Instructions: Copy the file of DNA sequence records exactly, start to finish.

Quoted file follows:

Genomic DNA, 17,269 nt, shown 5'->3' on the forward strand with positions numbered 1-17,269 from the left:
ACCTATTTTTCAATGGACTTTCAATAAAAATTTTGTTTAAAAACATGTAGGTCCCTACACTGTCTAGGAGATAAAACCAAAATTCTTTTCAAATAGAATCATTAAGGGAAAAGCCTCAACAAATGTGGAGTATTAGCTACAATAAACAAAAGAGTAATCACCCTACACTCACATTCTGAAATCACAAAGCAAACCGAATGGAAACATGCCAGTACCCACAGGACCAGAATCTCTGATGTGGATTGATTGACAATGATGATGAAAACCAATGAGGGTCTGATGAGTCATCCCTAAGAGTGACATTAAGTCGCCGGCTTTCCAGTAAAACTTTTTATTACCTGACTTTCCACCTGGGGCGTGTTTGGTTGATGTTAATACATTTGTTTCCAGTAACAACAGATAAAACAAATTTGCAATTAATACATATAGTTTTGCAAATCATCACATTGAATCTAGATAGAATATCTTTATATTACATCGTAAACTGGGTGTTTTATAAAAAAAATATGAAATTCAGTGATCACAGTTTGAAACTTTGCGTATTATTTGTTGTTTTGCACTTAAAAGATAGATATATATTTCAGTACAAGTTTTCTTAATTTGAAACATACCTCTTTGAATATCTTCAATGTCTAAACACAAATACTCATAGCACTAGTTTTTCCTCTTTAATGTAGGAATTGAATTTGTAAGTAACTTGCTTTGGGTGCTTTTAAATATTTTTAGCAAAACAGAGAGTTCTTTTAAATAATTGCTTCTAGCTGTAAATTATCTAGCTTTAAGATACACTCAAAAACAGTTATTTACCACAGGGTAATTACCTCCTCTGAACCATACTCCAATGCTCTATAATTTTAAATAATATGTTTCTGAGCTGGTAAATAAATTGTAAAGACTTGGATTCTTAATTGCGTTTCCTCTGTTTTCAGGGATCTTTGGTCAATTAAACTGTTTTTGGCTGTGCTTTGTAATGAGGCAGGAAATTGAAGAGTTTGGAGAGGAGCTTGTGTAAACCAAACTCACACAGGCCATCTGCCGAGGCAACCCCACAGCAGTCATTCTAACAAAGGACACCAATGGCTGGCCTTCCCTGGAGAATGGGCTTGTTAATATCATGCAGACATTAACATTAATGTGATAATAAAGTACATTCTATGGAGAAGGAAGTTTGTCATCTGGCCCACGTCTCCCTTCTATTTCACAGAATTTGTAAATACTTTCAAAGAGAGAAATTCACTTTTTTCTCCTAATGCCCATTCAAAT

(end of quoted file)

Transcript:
Genomic DNA, 17,269 nt, shown 5'->3' on the forward strand with positions numbered 1-17,269 from the left:
ACCTATTTTTCAATGGACTTTCAATAAAAATTTTGTTTAAAAACATGTAGGTCCCTACACTGTCTAGGAGATAAAACCAAAATTCTTTTCAAATAGAATCATTAAGGGAAAAGCCTCAACAAATGTGGAGTATTAGCTACAATAAACAAAAGAGTAATCACCCTACACTCACATTCTGAAATCACAAAGCAAACCGAATGGAAACATGCCAGTACCCACAGGACCAGAATCTCTGATGTGGATTGATTGACAATGATGATGAAAACCAATGAGGGTCTGATGAGTCATCCCTAAGAGTGACATTAAGTCGCCGGCTTTCCAGTAAAACTTTTTATTACCTGACTTTCCACCTGGGGCGTGTTTGGTTGATGTTAATACATTTGTTTCCAGTAACAACAGATAAAACAAATTTGCAATTAATACATATAGTTTTGCAAATCATCACATTGAATCTAGATAGAATATCTTTATATTACATCGTAAACTGGGTGTTTTATAAAAAAAATATGAAATTCAGTGATCACAGTTTGAAACTTTGCGTATTATTTGTTGTTTTGCACTTAAAAGATAGATATATATTTCAGTACAAGTTTTCTTAATTTGAAACATACCTCTTTGAATATCTTCAATGTCTAAACACAAATACTCATAGCACTAGTTTTTCCTCTTTAATGTAGGAATTGAATTTGTAAGTAACTTGCTTTGGGTGCTTTTAAATATTTTTAGCAAAACAGAGAGTTCTTTTAAATAATTGCTTCTAGCTGTAAATTATCTAGCTTTAAGATACACTCAAAAACAGTTATTTACCACAGGGTAATTACCTCCTCTGAACCATACTCCAATGCTCTATAATTTTAAATAATATGTTTCTGAGCTGGTAAATAAATTGTAAAGACTTGGATTCTTAATTGCGTTTCCTCTGTTTTCAGGGATCTTTGGTCAATTAAACTGTTTTTGGCTGTGCTTTGTAATGAGGCAGGAAATTGAAGAGTTTGGAGAGGAGCTTGTGTAAACCAAACTCACACAGGCCATCTGCCGAGGCAACCCCACAGCAGTCATTCTAACAAAGGACACCAATGGCTGGCCTTCCCTGGAGAATGGGCTTGTTAATATCATGCAGACATTAACATTAATGTGATAATAAAGTACATTCTATGGAGAAGGAAGTTTGTCATCTGGCCCACGTCTCCCTTCTATTTCACAGAATTTGTAAATACTTTCAAAGAGAGAAATTCACTTTTTTCTCCTAATGCCCATTCAAAT